by David Shivers
When Dr. David “Butch” Mosely came aboard as interim superintendent for the Dougherty County School System in January, he inherited a number of thorny issues. Speaking to the Kiwanis Club of Dougherty County on July 29, though, he emphasized up front that “I’m glad to be here and glad to be serving as your interim superintendent.”
Dr. Mosely has served at nearly every secondary education level and had retired as superintendent of Decatur County schools. He originally signed on for a specific period with Dougherty County but soon realized he couldn’t accomplish his goals here within that time frame and would need more time.
Before deciding to apply for the Dougherty County job, he had followed news coverage of the system’s troubles. “I had begun to see some of the things that were happening in your school system and it wasn’t very pretty. Coming in, the first thing I found that surprised me was the good people in the district who really cared deeply about the school system.”
“The first problem I really had to deal with,” he related, “was the negative image that we had at the state department of education. They didn’t think very much of us down here. In fact, they were holding $11 million of our money because they didn’t think we had the wherewithal” to spend the money properly.”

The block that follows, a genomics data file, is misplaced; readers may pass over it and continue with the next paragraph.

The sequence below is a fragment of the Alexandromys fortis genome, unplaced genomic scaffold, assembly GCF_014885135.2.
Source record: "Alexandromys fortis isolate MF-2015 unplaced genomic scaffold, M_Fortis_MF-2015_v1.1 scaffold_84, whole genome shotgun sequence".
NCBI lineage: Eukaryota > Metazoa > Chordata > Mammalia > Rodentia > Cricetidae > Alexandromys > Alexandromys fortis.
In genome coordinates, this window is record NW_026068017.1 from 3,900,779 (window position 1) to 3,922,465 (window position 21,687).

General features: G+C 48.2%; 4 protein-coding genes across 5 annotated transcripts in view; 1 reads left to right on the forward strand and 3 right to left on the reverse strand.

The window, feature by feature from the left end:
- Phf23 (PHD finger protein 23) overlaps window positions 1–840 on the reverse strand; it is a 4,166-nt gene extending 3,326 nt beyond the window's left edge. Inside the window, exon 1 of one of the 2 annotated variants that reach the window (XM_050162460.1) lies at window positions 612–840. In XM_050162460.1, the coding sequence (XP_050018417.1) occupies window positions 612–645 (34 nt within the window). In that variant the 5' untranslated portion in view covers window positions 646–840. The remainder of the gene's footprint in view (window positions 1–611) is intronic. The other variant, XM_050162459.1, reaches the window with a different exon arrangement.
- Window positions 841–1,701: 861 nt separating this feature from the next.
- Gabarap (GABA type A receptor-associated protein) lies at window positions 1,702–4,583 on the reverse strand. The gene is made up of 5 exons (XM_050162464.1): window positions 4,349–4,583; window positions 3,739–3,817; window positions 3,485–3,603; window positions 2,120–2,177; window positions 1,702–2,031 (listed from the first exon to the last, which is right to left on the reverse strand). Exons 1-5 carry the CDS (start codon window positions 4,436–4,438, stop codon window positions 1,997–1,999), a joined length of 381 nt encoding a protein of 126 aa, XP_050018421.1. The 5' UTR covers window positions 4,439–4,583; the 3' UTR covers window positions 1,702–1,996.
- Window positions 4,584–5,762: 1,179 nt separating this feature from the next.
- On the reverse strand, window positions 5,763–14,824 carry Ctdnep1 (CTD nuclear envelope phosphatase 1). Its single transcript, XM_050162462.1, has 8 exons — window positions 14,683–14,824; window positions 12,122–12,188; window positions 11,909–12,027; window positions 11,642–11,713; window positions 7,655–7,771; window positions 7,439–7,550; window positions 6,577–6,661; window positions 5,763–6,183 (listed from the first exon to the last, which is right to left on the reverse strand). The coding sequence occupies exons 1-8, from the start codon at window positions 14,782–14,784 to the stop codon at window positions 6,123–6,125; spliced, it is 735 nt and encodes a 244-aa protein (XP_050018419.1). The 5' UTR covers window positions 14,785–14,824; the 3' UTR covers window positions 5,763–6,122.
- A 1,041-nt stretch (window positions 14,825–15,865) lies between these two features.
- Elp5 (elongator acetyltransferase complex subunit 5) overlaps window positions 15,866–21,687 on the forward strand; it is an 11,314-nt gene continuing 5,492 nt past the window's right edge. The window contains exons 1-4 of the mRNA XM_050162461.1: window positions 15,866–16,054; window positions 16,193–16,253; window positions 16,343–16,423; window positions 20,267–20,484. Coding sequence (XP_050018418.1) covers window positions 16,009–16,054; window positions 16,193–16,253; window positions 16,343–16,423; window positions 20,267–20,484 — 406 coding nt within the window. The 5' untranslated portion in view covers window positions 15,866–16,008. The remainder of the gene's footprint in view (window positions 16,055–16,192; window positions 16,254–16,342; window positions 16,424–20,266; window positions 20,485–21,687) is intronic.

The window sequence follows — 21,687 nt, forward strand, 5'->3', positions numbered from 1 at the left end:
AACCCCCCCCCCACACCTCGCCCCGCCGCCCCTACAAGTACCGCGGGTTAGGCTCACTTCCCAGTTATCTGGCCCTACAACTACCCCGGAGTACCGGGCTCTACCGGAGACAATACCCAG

Eventually, he continued, “I convinced them to give us a chance, to help us, and we would follow directions and we would be better stewards of money, and we would be better leaders. So they released about $3 million of that money and we have certainly handled it appropriately.”
The second thing was dealing with staff and people, particularly in light of some unsavory conduct. “We started dealing with them pretty aggressively,” he said. A new mindset was introduced: “We’ll love you to death when you do right, but we’re not going to tolerate unproductive and inappropriate conduct. There is a way to do that, and it’s not that hard to deal with.”
Thirdly, Dr. Mosely said, “As of last October, the top seven jobs in the administration were vacant. Human resources is responsible for getting you good people and looking after $190 million of your tax dollars. Our budget this year is $190 million. Curriculum is what school is all about, teaching children to learn with the appropriate materials. Technology, the technology director job was open, and we were so far behind there were days we couldn’t even email each other in the office. Food service is another area there was about a million dollar hit on due to mismanagement, and I’m sure you are familiar with the scandals over that.”
“I think you can see this is not an overnight solution to all the ills of our school district. But I do think you will see progress. You will see short-term progress, and you will see long-term progress.”
Dr. Mosely has gotten high marks from the school board for his performance, but his continued tenure with the system was thrown into jeopardy recently by a new state law regarding return-to-work contract retirees and how much they are allowed to work while receiving benefits. At time of the Kiwanis meeting, the school system was awaiting approval of a waiver request that was to be filed with the state that if granted would allow Dr. Mosely to continue in the interim position at least until a permanent superintendent can be hired, preferably by June 2014.